### Use cases for floor division

When using Python, you’ll frequently see errors indicating that certain functions are incompatible with floats. Consider the following scenario: You wish to use the range function to find the quotient of two numbers:

1 |
for val in range(25 / 5): print(val) |

To make our program function, we must first convert the quotient to an integer type, which we can do with the / operator:

1 |
for val in range(25 // 5): print(val) |

When indexing lists, you may also want to utilize the floor operator:

1 2 |
x_val = list(range(100)) x_val[len(x_val) / 10] Using the floor division operator is one approach to solve this: x_val[len(x_val) // 10] |

### Different ways used instead of //

If you’re working with messy data, you can find yourself working with datasets that contain both integers and floats.

In some cases, the / /operator will give mixed results, with floats and integers output. If your software relies on numbers, utilizing the // operator will necessitate additional steps to achieve a consistent result.

There are a couple more methods for manipulating the quotient of two numbers to make your application work properly. If you don’t always want to round a number down, for example, adopting several procedures can give you greater control over the outcome.

### math.ceil()

We can also use math.ceil() instead of math.floor(), which will always round up to the nearest whole number rather than down. Consider the following scenario:

1 |
math.ceil(23 / 6) |

math.ceil, like math.floor, always returns an integer-type result, independent of the supplied data types. Because of math.ceil rounds negative numbers up, the result of math.ceil(-23 / 6) is -3.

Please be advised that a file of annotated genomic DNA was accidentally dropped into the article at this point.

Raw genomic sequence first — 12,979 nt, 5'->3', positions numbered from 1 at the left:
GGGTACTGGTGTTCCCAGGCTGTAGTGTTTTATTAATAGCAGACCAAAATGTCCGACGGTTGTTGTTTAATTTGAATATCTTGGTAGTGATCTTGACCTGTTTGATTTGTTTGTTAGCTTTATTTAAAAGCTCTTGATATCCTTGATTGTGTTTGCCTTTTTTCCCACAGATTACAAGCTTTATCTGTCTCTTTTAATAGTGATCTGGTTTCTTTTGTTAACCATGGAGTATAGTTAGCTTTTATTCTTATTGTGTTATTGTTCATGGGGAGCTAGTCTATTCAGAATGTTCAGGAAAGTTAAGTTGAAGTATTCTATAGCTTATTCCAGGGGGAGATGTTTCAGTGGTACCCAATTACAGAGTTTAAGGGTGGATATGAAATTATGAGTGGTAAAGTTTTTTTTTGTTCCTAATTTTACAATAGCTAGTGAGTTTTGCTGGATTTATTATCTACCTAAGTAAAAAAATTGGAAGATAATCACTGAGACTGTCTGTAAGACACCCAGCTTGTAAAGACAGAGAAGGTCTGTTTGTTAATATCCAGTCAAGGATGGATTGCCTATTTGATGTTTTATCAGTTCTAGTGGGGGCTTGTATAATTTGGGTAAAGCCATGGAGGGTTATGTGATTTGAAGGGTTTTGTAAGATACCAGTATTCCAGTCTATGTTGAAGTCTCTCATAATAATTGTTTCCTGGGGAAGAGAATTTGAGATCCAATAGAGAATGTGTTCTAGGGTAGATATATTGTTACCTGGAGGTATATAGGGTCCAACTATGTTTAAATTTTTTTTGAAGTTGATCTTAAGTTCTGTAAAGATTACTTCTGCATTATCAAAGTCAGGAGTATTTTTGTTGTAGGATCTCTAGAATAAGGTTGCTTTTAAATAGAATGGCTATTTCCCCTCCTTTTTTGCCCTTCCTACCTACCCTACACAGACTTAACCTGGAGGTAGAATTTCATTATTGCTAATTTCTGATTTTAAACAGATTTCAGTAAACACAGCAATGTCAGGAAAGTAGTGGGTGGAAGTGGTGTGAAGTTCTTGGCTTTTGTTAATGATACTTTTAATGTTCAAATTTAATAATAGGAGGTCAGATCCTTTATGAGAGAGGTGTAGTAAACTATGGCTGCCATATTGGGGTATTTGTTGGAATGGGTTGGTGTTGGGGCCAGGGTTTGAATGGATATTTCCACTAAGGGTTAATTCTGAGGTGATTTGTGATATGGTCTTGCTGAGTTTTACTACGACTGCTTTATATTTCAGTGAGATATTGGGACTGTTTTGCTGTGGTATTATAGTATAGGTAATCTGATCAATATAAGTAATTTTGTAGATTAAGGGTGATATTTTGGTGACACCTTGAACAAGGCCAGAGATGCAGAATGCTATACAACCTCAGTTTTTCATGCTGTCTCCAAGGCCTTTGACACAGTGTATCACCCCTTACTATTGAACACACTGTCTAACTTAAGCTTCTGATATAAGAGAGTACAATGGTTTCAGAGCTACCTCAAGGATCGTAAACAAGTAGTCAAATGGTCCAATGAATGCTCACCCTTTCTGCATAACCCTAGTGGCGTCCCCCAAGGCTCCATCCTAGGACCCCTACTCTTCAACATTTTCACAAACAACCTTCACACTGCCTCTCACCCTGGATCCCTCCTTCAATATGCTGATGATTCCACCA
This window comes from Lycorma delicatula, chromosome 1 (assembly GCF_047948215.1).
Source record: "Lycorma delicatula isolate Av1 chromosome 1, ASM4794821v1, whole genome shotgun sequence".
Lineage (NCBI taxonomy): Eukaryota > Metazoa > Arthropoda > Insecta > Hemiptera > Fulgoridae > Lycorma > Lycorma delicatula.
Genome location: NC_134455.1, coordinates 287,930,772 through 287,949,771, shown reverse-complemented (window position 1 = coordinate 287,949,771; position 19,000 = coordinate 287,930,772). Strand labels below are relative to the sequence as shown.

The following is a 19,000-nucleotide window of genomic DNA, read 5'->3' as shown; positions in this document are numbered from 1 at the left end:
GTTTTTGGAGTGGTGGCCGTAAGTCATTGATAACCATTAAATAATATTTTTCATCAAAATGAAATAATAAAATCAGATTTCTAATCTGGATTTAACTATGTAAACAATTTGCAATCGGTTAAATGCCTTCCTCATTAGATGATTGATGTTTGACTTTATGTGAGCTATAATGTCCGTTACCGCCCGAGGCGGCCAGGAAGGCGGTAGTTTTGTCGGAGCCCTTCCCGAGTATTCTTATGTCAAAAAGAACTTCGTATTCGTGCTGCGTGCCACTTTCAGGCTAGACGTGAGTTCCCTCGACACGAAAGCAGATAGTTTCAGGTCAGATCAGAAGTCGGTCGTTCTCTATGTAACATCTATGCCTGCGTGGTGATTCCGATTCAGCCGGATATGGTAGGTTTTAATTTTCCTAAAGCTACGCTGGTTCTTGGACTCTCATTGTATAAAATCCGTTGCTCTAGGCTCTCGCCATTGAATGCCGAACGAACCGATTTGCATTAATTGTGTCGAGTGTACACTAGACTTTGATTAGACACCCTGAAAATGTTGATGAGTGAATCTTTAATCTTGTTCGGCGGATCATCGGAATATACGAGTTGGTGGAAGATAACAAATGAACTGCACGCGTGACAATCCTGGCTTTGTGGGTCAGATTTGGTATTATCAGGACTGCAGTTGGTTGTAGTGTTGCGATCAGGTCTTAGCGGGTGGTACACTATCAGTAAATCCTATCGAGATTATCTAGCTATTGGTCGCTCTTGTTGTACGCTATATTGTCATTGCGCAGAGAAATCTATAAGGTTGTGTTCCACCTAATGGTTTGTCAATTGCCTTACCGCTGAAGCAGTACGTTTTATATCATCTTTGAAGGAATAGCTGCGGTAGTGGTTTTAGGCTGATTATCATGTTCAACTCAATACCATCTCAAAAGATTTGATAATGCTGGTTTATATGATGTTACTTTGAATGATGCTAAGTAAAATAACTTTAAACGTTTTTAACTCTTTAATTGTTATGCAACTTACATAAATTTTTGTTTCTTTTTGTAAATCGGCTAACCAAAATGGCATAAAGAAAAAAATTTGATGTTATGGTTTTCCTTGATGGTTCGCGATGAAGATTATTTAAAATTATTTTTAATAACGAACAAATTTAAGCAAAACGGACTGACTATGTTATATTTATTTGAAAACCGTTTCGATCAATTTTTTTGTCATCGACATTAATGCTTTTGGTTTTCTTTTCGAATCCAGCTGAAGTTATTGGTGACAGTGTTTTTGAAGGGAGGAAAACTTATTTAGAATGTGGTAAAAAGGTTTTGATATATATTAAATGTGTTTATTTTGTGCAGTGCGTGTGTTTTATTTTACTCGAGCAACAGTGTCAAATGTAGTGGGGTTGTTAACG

### int()

You can cast a float to an int for a quick fix. When you pass a float to int(), the result is an integer with everything chopped off after the decimal point of the input float. In the example below, 23/6=3.83. Casting to an integer will remove the .83.

1 |
int(23 / 6) |

int() works similarly to math.floor(), with the exception that int() rounds negative numbers up rather than down.

1 2 |
print(math.floor(-23/ 6)) print(int(-23 / 6)) |

### round()

We may also use round() to round variables and then report the result as an integer instead of using the math methods. The distinction is because round() uses traditional rounding, which means that every decimal greater than 5 is rounded up. The following code explains how to use round():

1 |
round(63.5) |

We may also indicate how many decimal points should be rounded off the input. The following example explains how to round the result of 23 divided by 6 (3.83) to one decimal place:

1 |
round(23 / 6, 1) |

Adding a 1 after the comma indicates that the result should contain one decimal point. However, any number is used. We could, for example, round the value of pi to nine decimal places.

### math.floor()

By rounding its argument to the nearest integer, math.floor() gets the same effect as the floor division operator.

The fact that math.floor() always returns an integer, regardless of the supplied data type, is a significant difference. Math.floor() is more useful when working with integers and floats since it produces more consistent results. The example below demonstrates how to floor the result of regular division:

1 2 |
import math math.floor(23 / 6) |

Math.ceil, like math.floor, always returns an integer-type result, independent of the supplied data types. Because math.ceil rounds negative numbers up, the result of math.ceil(-23 / 6) is -3.

### Example: Using a single slash and double slash in Python3

However, in Python 3, we can use a single slash (‘/’) to get a float answer. In Python, we must use the double slash (“//”) to receive the response in integer.

1 2 3 4 5 6 7 8 9 10 11 12 13 14 15 |
# Single Slash #Float Division Positive Value a=5 b=2 print(a/b) # Float Division Negative Value a=-5 b=2 print(a/b) # Double Slash # Integer Division Positive Value a=5 b=2 print(a//b) # Integer Division Negative Value a=-5 b=2 print(a//b) |

## Conclusion

This tutorial demonstrates the use of the double slash (//) operator in Python 3+ by using simple examples to demonstrate the functions of this operator.

Python supports two types of division: floating-point and integer division, sometimes known as floor division. In Python, we use a double slash if we want our answer to having decimal values, and we use a single slash if we wish our answer to be the floor value (integer). The closest (must be less) or equal value to the supplied number is called the floor value.

If we use a single slash (floating division) like this – 7/2, we get 3.5; but, if we use a double slash like this – 7//2, we get 3. As previously stated, ‘3’ is less than ‘235.’

Source: https://www.codeunderscored.com/how-to-use-python-double-slash/